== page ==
LEGO spectrometers

First-year Computer Science projects from Imperial College in London have been providing us with some really, really cool stuff for this blog over the last couple of years. Not to be outdone, the Chemistry faculty have hopped on board the Raspberry Pi bus as well – only they’re using LEGO too, which we calculate to be worth at least an extra eleven cool points.


I do not recall my own bright college days being anything LIKE this.

Students studying Chemistry are being set a challenge: they have to design and build and optimise a UV-Vis spectrometer using LEGO. They then have to refine the design and make it as sensitive as they can, using a number of samples, learning about instrumental limitations in the process. A Raspberry Pi collects the data – which means that the students have to learn how to use Linux and write some Python as part of the project.


Dr Joshua Edel, who ran the project, says:

“This is the first time we’ve done this type of project. It’s the students’ first introduction into measurement sciences and we wanted to create a fun problem solving element to what they’re doing and at the same time ensure they refine their analytical skills.”

Some spectrometers, like this one, sprouted trees (one had flags representing the nationalities of everybody who'd worked on them). At least one was built in the shape of a Greek temple.

Some spectrometers sprouted tiny LEGO trees; one had flags representing the nationalities of everybody who’d worked on them attached. At least one was built in the shape of a Greek temple.

The plan is to roll a simplified version of this project out to schools, teaching much younger kids that light is much more involved than the visible spectrum might have them believe. And that LEGO and Raspberry Pi make, as always, a beautiful partnership.



Why do they all have to wear those silly spectacles to smile at a load of Lego?


You obviously do not know how dangerous Lego is. This is just a pre-emptive measure for a new European safety ruling. Soon all kids playing with Lego will be obliged to wear them with gloves and protective clothing.


I’d love a little more detail on how the actual spectrometer works. Are they using a lens, aperture, transmission grating, and R-Pi camera, as a guess? Is everyone doing their own control software also?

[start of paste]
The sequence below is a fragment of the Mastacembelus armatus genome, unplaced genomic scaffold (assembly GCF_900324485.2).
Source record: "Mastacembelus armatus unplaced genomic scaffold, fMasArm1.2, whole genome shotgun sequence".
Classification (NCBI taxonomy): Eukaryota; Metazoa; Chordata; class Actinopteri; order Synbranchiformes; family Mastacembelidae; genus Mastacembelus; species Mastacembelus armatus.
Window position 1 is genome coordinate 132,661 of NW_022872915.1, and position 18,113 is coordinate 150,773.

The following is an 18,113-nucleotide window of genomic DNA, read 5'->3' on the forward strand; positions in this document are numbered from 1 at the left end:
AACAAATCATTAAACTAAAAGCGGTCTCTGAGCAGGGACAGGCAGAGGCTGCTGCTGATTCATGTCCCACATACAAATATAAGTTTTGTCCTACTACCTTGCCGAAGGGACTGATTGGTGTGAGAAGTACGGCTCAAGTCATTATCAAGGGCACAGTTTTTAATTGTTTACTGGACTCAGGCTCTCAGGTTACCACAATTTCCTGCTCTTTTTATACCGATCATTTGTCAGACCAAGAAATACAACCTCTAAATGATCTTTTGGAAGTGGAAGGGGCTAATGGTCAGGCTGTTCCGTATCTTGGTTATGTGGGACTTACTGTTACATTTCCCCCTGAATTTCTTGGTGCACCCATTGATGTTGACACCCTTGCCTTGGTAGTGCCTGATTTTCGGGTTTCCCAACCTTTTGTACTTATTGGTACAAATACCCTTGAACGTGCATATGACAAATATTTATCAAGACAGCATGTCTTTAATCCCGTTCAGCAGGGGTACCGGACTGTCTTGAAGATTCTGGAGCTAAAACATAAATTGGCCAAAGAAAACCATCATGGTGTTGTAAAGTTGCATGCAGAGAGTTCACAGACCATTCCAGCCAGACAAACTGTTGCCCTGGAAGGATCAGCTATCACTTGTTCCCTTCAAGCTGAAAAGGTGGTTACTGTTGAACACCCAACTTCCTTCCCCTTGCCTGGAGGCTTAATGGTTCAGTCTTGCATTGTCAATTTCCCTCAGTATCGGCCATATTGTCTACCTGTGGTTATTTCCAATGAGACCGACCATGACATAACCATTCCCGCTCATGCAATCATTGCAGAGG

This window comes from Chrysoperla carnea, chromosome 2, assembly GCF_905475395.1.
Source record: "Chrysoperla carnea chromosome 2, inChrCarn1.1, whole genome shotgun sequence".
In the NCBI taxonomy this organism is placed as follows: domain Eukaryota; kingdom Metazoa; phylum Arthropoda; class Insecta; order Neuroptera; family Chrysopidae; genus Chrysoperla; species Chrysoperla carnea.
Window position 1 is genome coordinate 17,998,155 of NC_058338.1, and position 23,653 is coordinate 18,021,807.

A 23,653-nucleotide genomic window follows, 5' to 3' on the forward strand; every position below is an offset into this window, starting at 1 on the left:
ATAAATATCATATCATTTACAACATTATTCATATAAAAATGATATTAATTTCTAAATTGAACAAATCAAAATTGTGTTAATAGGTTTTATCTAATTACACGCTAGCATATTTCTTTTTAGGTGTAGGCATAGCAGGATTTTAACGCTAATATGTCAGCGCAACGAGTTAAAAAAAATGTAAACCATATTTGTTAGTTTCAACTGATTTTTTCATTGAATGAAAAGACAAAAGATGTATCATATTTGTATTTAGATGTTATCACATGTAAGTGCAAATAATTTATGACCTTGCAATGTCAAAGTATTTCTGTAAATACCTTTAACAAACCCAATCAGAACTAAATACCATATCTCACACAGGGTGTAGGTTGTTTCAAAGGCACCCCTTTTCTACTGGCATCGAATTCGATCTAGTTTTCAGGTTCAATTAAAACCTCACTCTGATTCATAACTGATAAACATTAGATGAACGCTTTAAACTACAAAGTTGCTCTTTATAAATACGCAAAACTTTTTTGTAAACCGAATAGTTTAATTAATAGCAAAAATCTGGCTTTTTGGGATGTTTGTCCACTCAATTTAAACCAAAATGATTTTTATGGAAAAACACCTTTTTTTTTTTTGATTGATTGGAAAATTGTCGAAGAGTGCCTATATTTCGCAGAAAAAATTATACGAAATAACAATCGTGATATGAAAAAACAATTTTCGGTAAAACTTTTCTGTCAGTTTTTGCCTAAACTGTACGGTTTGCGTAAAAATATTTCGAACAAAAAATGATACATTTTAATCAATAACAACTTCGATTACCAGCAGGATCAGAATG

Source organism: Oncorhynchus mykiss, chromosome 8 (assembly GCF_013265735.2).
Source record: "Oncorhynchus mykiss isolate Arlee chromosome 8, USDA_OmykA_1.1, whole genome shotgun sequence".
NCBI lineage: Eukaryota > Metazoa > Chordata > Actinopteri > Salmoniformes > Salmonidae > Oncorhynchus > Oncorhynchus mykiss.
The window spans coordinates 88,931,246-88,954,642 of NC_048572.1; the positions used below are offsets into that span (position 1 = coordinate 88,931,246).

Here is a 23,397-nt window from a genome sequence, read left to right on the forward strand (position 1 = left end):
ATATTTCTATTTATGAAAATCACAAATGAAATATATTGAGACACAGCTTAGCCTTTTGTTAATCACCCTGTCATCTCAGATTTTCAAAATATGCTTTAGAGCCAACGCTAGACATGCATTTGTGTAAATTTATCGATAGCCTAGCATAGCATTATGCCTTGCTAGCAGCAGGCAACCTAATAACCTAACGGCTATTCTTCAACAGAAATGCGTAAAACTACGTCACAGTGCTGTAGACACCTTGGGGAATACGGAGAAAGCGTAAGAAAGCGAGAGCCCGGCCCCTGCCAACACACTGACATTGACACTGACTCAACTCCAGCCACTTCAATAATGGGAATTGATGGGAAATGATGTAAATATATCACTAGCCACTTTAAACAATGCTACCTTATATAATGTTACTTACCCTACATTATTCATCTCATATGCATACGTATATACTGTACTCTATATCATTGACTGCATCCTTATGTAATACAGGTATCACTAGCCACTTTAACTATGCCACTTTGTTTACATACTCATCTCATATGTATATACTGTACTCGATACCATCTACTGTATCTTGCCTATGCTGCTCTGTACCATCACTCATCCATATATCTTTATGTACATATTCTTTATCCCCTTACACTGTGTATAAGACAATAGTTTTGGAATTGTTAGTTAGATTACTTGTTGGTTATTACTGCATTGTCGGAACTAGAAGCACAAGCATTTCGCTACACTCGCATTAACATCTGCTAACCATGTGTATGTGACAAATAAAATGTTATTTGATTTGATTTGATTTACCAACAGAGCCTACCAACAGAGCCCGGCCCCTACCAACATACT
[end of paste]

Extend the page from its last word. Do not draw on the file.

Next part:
We don’t know, unfortunately – I hope someone involved in the project will chime in!


I am Malachi and I am 14 and I just want to say thank you for the raspberry pi starter kit you sent me for the Christmas competition 2014. I really appreciate it and the time you spent to send that to me and others who may have won. Raspberry pi is what has gotten me interested in computer coding (before that I had just been playing with snap circuits) and has really got me exited about web developing and a lot of other things! (I first heard about RPI from my dad who heard about it on a tec podcast) As they say in Japan where I live (I am American) がんばて which means keep going.


This is awesome. I wish we had got to do something like this when I did my chemistry degree, it would have been amazing. I think I will have to build my own.


The MagPi published my article on how to build a rudimentary spectrometer using the RPi (and I thought it was blogged about here at one point, but I can’t seem to find the link). I’ve also put some ideas on my website ( on converting the MagPi design into something that gives actual spectra (the MagPi article uses a single wavelength source).

The simple photometer model, with an LED as the source and no diffraction grating, is very easy to build and can be done with a few dollars worth of parts. I’ve used this setup to teach my students the basics of data acquisition (ADC conversion and the use of OpAmps in scientific instrumentation). Creating a multi-wavelength system can be done cheaply with education-grade diffraction gratings (or broken CDs!) but requires more class time than I’ve been able to devote to this part of the course.


I am a retired science teacher. Schools and particularly chemistry departments require eye protection anytime you step into a chemistry lab. The object is to make it automatic. Even if you are working on something that would be totally safe, your neighbor or someone else in the lab may not be. Eyes are too valuable not to protect.



I suppose that means that the days of making explosives and blowing your fingers off are over, then, or is that still allowed if you wear goggles?


There’s already been many arguments along that theme… ;-)


When I was an engineer, we had a simple rule: the third time you were caught in the production area without eye protection you were a former employee.


Here’s my sketch of how I would design the optical system if it were my assignment:

All you’re really doing is picking a narrow wavelength range from white light with a diffraction grating (which could be a music CD) and measuring how much gets absorbed when it passes through your sample. Typically you’ll run a “blank” with distilled water before and after your “unknown” sample in order to calculate absorbance. The wavelength chosen will depend on the solute or solutes being assayed. For a single solute the math is quite simple; it can get more complicated when assaying a mixture of solutes.

This is a great choice for a class assignment, because it’s one of the simplest useful devices in a research lab or medical facility.

Back in the day, I used a Spectronic-20, a workhorse analog spectrometer you’ll still find in many labs today. The Spec-20 used an incandescent bulb for the light source, and read the photocell output with a simple analog meter movement. We’d plot readings for samples with various known concentrations of solute on graph paper to draw a standard curve. These students probably fit an equation by least squares to the calibration data.

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